But the college or body of bishops has no authority unless it is understood together with the Roman Pontiff, the successor of Peter as its head. The pope’s power of primacy over all, both pastors and faithful, remains whole and intact. In virtue of his office, that is as Vicar of Christ and pastor of the whole Church, the Roman Pontiff has full, supreme and universal power over the Church. And he is always free to exercise this The order of bishops, which succeeds to the college of apostles and gives this apostolic body continued existence, is also the subject of supreme and full power over the universal Church, provided we understand this body together with its head the Roman Pontiff and never without this head. This power can be exercised only with the consent of the Roman Pontiff. For our Lord placed Simon alone as the rock and the bearer of the keys of the Church, and made him shepherd of the whole flock.

Whether any given Pope exercises this power or authority well or badly is between him and Christ, who will deal with His vicars in His own divine and infallible way.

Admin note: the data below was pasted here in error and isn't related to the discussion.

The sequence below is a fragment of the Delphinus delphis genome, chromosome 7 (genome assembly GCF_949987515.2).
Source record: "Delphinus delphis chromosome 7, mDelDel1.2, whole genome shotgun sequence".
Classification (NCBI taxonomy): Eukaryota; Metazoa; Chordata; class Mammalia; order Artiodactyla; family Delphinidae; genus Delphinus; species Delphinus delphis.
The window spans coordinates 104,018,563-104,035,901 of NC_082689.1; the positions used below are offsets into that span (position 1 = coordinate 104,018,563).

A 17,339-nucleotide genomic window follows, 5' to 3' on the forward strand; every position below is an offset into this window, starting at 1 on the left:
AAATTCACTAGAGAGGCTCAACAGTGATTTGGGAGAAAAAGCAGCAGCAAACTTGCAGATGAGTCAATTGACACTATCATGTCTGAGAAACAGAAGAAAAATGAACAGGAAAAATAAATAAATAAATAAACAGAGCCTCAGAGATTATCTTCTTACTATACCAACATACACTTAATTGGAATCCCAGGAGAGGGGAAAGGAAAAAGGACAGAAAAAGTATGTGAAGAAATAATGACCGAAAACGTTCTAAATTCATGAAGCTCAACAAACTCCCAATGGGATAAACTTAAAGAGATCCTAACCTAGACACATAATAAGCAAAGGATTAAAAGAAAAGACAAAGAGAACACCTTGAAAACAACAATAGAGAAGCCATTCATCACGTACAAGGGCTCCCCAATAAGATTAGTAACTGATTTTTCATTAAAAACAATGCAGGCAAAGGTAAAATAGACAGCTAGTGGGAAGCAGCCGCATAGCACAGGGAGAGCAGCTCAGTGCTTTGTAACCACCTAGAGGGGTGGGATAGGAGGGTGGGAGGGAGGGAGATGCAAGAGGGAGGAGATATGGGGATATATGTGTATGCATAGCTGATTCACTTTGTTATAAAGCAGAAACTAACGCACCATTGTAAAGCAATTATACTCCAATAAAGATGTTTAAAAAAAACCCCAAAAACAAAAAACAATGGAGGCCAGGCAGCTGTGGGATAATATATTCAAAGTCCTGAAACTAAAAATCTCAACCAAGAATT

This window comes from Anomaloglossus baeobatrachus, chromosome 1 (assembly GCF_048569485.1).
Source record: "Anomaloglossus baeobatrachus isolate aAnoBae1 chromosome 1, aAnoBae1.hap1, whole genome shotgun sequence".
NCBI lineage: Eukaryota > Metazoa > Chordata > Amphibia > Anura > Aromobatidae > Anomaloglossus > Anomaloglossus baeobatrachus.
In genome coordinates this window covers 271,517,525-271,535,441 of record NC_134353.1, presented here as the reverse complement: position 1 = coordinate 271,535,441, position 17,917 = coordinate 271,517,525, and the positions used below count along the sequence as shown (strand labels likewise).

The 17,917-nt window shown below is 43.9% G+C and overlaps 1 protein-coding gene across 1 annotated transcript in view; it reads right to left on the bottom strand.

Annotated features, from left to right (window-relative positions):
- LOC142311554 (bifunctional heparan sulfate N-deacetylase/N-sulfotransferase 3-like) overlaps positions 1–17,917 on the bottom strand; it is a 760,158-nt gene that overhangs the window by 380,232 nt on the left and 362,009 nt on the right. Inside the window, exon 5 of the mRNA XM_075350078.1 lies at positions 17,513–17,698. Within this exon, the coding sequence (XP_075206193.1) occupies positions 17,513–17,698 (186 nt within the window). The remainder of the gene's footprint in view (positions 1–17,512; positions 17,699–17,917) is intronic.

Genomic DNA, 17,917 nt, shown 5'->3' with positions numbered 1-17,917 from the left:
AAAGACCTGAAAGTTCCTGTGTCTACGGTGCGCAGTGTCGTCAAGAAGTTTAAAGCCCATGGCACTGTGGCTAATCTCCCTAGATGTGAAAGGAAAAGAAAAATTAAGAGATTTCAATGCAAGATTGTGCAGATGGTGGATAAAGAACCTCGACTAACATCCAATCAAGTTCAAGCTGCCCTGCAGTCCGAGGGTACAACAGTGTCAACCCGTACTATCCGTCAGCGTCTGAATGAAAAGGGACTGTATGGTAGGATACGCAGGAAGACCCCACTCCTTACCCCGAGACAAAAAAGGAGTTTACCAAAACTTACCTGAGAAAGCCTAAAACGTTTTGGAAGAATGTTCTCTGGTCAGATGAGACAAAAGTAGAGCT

What we – even a ‘majority of bishops’ – cannot do is resurrect the heretical, evil ghost of conciliarism, that cardinals and bishops may judge a given Pope ‘unworthy’, even ‘heretical’, and depose him. That we must all resist, for the evils of that rather ambiguous principle would be worse than whatever suffering we now face – some of it well deserved, in accord with God’s permissive and punitive will. If schism is to be inflicted upon the Church, so be it, but let us not be the instigators thereof.

The time to decide whether a given man is a good fit as the successor of Saint Peter – who, a self-confessed homo peccator, considered himself most unworthy – is before he is elected, not afterward. For, once chosen, alea iacta est, the die is cast, the Rubicon crossed, and we must face the consequences, until the Pope’s death or his own free resignation.

That all said, we should do what we can to clarify ambiguities and errors, even resist, if need be, misuses of this papal prerogative. The Pope is not above the Word of God – that is, Scripture and Tradition – but its most humble servant. He must be reminded of that at times, and the truth defended with all the might and means at our lawful disposal.

Besides that, fret not, and have faith. Ponder the reply of our Lord Himself, fast asleep in the midst of the storm-tossed sea, when His apostles awoke him in their deadly fear. The barque of Peter will survive this crisis, as she has survived many others before. God has protected His Church from formal heresy thus far, and, we may believe, will do so unto the end. In some way beyond our human and worldly perspective, Christ knows what He is about, and His truth will win out in the end.